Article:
By Jim Norman
Apocrypha has it that in some ancient culture or other, it is a serious curse to tell someone, “May you live in interesting times.”
Nationally and around the world, the last two years have surely been among the most interesting of times I can remember. So why should our Bergen County Ethical Culture Society be any different?
Not to be outdone by anyone, the last two years have shown us that we can not only look interesting times square in the eye, but we can rassle ‘em down to the ground, squeeze the juice out of ‘em, and toast one another with an “Interesting Times” libation.
When I accepted the invitation to become our president, the first thing that confronted us was a leadership crisis that in my view was largely a molehill elevated to the status of Mount Everest.
I know opinions differ on this, but please remember, the name of my more-or-less monthly president’s column is “As I See It,” not “As I Think Someone Else May Want Me to See It.”
The American Ethical Union, the national organization that we count on to help us through rough times (and have paid a handsome sum each year for the service), rather than stepping in to help, contributed to the bitter divisiveness that some of us experienced at that time.
Curt Collier’s creative leadership
Somehow (and really, it’s no secret how; I’ll get to that in a moment), we survived, solidly united and moving forward under the new, creative leadership of a transplanted Texan named Curt Collier to give our Bergen County community the Ethical Culture Society it needs, deserves, and must have.
Next, Covid hit us hard, along with the rest of us in America and around the world. With an amazing team of technology geniuses, led by David Bland, Eric Sandhusen, Rob Eigenbrod, Gregg Gordon, Orion Hopper, Peter Kasturas, Susan Lesh, and Patty Richards, we were able to roll with the Covid punches and come up with a virtually seamless hybrid program, relying heavily on Zoom.
Our communications wizards, led by Theresa Forsman from her home in Nebraska (!) and Terri Karp from wherever she and Ken happened to be in the world (!!), kept us closely connected with each other.
Our membership co-chairs, Ron Schwartz and Ed Gross, kept our Society growing when all around us forces seemed to be determined to shrink us.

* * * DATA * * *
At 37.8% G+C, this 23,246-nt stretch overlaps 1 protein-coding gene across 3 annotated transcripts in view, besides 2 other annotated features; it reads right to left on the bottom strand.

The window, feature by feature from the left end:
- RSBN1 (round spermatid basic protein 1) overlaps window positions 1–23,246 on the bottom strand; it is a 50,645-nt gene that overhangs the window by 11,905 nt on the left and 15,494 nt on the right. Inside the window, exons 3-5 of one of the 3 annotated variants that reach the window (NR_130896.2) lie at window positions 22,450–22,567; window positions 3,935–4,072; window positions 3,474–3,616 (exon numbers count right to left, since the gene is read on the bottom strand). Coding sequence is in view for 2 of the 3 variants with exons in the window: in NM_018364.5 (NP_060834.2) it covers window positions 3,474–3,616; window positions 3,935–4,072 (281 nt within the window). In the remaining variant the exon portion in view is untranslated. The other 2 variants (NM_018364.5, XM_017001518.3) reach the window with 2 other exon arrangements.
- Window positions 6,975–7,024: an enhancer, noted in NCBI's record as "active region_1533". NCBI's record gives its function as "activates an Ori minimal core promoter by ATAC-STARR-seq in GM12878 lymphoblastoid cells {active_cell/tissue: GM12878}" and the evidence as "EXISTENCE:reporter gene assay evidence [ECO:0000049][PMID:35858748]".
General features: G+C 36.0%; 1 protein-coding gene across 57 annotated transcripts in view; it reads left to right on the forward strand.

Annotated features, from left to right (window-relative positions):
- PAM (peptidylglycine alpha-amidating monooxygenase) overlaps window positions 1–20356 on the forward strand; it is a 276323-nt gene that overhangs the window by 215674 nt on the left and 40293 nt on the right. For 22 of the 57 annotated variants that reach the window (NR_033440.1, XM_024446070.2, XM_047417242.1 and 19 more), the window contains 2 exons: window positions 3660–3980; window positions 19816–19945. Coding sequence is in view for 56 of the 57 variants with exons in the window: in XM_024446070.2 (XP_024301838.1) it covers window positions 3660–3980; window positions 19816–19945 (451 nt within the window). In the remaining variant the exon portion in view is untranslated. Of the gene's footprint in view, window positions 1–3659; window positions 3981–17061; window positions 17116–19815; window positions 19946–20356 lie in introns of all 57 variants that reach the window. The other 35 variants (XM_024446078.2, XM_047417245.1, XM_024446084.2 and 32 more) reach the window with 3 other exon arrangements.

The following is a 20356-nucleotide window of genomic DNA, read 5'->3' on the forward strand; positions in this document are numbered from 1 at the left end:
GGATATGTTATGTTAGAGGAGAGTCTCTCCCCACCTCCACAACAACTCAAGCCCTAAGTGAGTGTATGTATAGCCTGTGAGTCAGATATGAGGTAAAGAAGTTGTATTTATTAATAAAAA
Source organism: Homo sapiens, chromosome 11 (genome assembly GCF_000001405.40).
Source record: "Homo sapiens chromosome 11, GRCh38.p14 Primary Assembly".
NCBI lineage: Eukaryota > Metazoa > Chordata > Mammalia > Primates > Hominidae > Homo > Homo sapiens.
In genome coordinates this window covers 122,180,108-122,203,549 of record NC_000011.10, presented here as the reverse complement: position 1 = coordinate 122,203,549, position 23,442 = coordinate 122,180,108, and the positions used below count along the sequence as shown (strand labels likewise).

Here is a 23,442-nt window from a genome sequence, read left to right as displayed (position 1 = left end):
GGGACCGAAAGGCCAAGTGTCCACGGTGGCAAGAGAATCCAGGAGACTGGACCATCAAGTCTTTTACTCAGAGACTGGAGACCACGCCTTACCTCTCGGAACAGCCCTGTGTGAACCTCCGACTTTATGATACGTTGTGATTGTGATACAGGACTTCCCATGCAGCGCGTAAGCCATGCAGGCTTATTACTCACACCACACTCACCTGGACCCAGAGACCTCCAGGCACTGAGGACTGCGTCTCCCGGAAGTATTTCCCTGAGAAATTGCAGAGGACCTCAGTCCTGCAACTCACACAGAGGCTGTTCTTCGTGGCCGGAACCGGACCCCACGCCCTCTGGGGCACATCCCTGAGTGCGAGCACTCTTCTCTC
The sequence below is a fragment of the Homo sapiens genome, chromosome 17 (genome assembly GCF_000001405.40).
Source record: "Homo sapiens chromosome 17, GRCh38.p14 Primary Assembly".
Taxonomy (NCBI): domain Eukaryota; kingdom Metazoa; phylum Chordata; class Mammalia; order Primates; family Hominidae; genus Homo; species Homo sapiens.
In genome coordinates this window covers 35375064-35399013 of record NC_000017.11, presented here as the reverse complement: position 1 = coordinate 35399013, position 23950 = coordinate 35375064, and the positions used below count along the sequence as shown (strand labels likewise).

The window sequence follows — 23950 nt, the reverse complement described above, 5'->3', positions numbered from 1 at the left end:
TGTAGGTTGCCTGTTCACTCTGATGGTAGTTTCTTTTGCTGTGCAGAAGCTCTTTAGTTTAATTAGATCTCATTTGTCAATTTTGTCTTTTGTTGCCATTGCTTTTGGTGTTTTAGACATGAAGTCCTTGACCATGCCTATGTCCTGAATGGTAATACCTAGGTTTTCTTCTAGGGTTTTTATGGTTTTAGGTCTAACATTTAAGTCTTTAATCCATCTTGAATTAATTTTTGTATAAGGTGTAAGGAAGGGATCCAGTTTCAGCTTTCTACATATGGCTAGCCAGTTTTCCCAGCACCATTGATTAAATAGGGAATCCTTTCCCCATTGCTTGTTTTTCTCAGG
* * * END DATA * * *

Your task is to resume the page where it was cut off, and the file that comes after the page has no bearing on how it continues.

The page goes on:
Elaine Fondiller, the quiet superstar of programming, kept our Gatherings (the meetings that we used to call Platforms) ever interesting and relevant.
Hands-on all the way!
Above all, we could not have done it without Curt.
Within days after I met Curt, who had been selected by our search committee as our interim leader, he had leaned an extension ladder up against the side of the building and climbed up to the roof to determine where rainwater was leaking into our meetinghouse.
From that point on, it was hands-on all the way! Curt has brought an astonishingly comprehensive and inclusive vision to our Society and has introduced thematic changes that make our Society a relevant and contributing force in our community and beyond—our immensely successful “Banned Book” programs, our Separation of Church and State speaker series, and our Summer Youth Employment Program, to name a few.
Curt has also introduced us to new ways of looking at how we raise money, relying increasingly on funding through government and private grants, a solid indicator that our new organizational vision places us in the vanguard of progress for our society and our Society.
Keeping our vision alive
He also is deeply committed to preserving our environment for our children, and has developed programs to make certain our kids understand their own role in that, including the Hackensack River eel count that members from young to old participated in.
As I prepare to step back from a leadership role, I am confident Curt and our new Board of Trustees, to be elected at our annual membership meeting later this month, will continue acting to keep our vision alive. It will be a pleasure to sit with you at member meetings, instead of in front of you. As your fellow member, I cannot wait to see what the future will bring!
Jim Norman is president of the Ethical Culture Society of Bergen County.